Moving Upstream: PhD Student Works on National Water ModelEvery hour, the National Water Model (NWM) simulates current conditions across 2.7 million US streams and rivers, using data on area precipitation, snowmelt, water infiltration in the soil, and more.
Before this model’s release in 2016, the National Oceanic and Atmospheric Administration had water flow forecasts for a mere 4,000 river locations. Now, in addition to hourly simulations, the NWM produces nationwide 10-day forecasts and an updated 30-day forecast daily, enabling forecasters to predict flash flooding and drought conditions better than ever before.
As part of the National Water Center Innovators Program: 2017 Summer Institute, Carnegie Mellon CEE PhD student Kerim Dickson spent seven weeks this summer working alongside graduate students and faculty from around the country to continue improving this important national model.
“The National Water Model is still in its infancy, and errors do occur” explains Dickson. “As a group, we designed a framework for statistically analyzing the National Water Model’s results. What we produced is an efficient way to test the model against known data and identify discrepancies between what the model says should be there, and what is actually there.”
Organized to foster the rapid development and exchange of new ideas, the Summer Institute included the opportunity for Dickson and his peers to present their findings to some of the field’s top academics along with members of the National Water Center, the US Geological Survey, the National Center for Atmospheric Research, and the National Weather Service. The group also presented a poster at the 2017 Hydroinformatics Conference in July.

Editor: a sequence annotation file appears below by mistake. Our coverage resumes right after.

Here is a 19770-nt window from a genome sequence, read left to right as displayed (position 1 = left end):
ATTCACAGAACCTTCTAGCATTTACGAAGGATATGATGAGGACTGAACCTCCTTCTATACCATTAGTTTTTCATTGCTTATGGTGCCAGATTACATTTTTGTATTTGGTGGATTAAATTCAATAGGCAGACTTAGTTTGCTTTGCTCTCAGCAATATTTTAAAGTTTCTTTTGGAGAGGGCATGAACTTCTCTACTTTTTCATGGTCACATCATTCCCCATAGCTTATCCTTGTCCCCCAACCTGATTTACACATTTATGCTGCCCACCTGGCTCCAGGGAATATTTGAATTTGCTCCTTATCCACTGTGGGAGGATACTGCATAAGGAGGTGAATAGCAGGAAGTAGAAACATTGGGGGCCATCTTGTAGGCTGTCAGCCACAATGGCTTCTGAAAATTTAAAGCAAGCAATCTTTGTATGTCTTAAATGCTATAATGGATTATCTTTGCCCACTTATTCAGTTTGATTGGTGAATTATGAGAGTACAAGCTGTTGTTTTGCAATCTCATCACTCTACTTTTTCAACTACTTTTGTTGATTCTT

Within CEE, Dickson’s PhD research focuses on a different hydrology topic—interbasin transfers, or the process of using man-made systems to move water from one basin to another, typically from an area of abundance to one in need. After first creating an inventory of all US interbasin transfers, he is now researching why each specific location was selected.
“Nobody's really looked at the drivers of these types of transfers. This is a niche that is grossly important, but simply hasn't been studied on a national scale since the 1980s,” says Dickson, who hopes that his work will provide a basis for additional study on US water scarcity and the impact of interbasin transfers.
His work has also attracted the interest of people he met at the Summer Institute, who are considering collaborating with Dickson to turn his national data set into a tool for local agencies to locate and study interbasin transfer in their areas. The Summer Institute also benefited Dickson by allowing him to take a step back from his PhD research, before returning to it with fresh eyes and a different perspective.
“For me, it was worthwhile to get out of my bubble and interact with people who are as invested in water research as I am, but who approach it from completely different angles,” says Dickson. “When I came back to my PhD project, I was able to reevaluate my research using the approaches that I'd learned from others at the Summer Institute. It was an extremely valuable experience for me both personally and academically.”